The same holds true for work flow: a business person can describe the
semantics of document handling just fine.  They can probably give you a
flow chart (maybe even a swim stream flow chart) to describe the work
flow.  Don't expect them to write out provable state logic for you
(least of XSLT rules ;-).

The saving grace is that you don't need to include work flow modeling
capabilities in Cocoon any more than you need to include data modeling
in Cocoon.  What you need is some way to integrate with the models; the
work-flow equivalent of JDO, JDBC and maybe even eventually XQuery.

Asking for a simple bottom up approach for work flow is like asking for
a simple bottom up JDO or XQuery for data.  The usefulness of such a
thing for the general Cocoon community is just about nil; it's just too
big and diverse of community.  (Having said that, I'm the first to admit
that our use cases fall on the far extreme edge of complex compared to
what most people have to do.  I've never seen another project like this
one in my 20+ years of IT and that includes one that was over 500 Person
years of effort.)


<expanded proposal>

I believe what we need is some way to accommodate everyone, so my
proposal is simply:

1) a flow enabled engine that people can write flow script for directly.
This needs a well defined set of interfaces, probably similar to what is
being proposed for the work flow API;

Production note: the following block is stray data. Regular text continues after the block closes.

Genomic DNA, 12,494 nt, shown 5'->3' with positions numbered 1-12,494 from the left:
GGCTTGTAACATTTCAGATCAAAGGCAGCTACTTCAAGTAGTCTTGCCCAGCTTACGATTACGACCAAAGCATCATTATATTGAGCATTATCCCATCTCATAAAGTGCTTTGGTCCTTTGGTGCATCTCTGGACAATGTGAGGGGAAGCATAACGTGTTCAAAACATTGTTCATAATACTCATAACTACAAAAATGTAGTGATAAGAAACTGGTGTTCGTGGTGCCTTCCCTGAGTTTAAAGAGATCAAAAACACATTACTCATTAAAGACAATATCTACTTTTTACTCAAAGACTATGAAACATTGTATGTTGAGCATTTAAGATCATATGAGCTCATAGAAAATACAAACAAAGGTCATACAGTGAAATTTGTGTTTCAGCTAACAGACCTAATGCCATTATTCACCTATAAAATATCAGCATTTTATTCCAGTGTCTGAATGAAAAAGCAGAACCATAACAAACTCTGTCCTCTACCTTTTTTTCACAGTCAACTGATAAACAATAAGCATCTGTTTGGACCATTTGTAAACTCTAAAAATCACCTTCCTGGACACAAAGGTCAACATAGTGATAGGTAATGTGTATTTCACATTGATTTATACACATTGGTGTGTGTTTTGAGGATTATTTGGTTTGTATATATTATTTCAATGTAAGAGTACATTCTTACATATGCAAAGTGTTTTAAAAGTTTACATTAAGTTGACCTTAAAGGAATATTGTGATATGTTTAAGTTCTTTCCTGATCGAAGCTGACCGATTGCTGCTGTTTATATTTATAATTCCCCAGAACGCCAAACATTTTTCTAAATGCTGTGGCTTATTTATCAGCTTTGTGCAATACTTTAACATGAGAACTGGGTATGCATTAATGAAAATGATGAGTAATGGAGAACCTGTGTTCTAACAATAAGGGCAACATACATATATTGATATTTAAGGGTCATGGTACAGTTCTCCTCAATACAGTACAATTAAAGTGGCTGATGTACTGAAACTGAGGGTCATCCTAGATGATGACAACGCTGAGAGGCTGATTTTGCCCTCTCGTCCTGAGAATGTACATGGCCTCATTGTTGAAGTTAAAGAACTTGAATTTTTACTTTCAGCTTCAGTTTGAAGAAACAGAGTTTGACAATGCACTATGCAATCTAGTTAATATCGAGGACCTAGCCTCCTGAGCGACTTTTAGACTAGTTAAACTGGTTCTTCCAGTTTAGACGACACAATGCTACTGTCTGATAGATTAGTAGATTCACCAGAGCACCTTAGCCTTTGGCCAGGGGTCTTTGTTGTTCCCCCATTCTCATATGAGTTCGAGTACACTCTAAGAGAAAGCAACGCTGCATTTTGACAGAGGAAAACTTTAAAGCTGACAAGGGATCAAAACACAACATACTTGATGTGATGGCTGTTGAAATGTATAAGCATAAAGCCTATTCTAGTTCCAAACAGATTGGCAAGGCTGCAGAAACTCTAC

2) *additionally* some way (Cocoon approved interface) to persist and
retrieve flow-script dynamically to feed it into the above flow engine.

This allows you to wrap a workflow controller (be it state model or
otherwise) around a bunch of Cocoon flows.  People that want to use
state models just write select block like implemetations for the flow
functions.  People that want more, write procedural logic.  For people
like me, we write a way to dynamically produce the flow logic in step 2)
from XML via XSLT to text transforms when the flow retrieve functions
are called.

This suggest that basically what you need for 2) is the ability to
generate a flow script file/object from a pipeline on the fly.  If
you've got that, then you've got everything you need: the source can be
a Reader or it can be a complex pipeline.

This still leaves out the non-flow script people, but frankly I'm not
sure what to do for them?  I guess if they can access 2) from an action
they have the components to build what they want, but darned if I know
what the actual implementation looks like; probably compiling class
loader and flow components coded in Java?

</expanded proposal>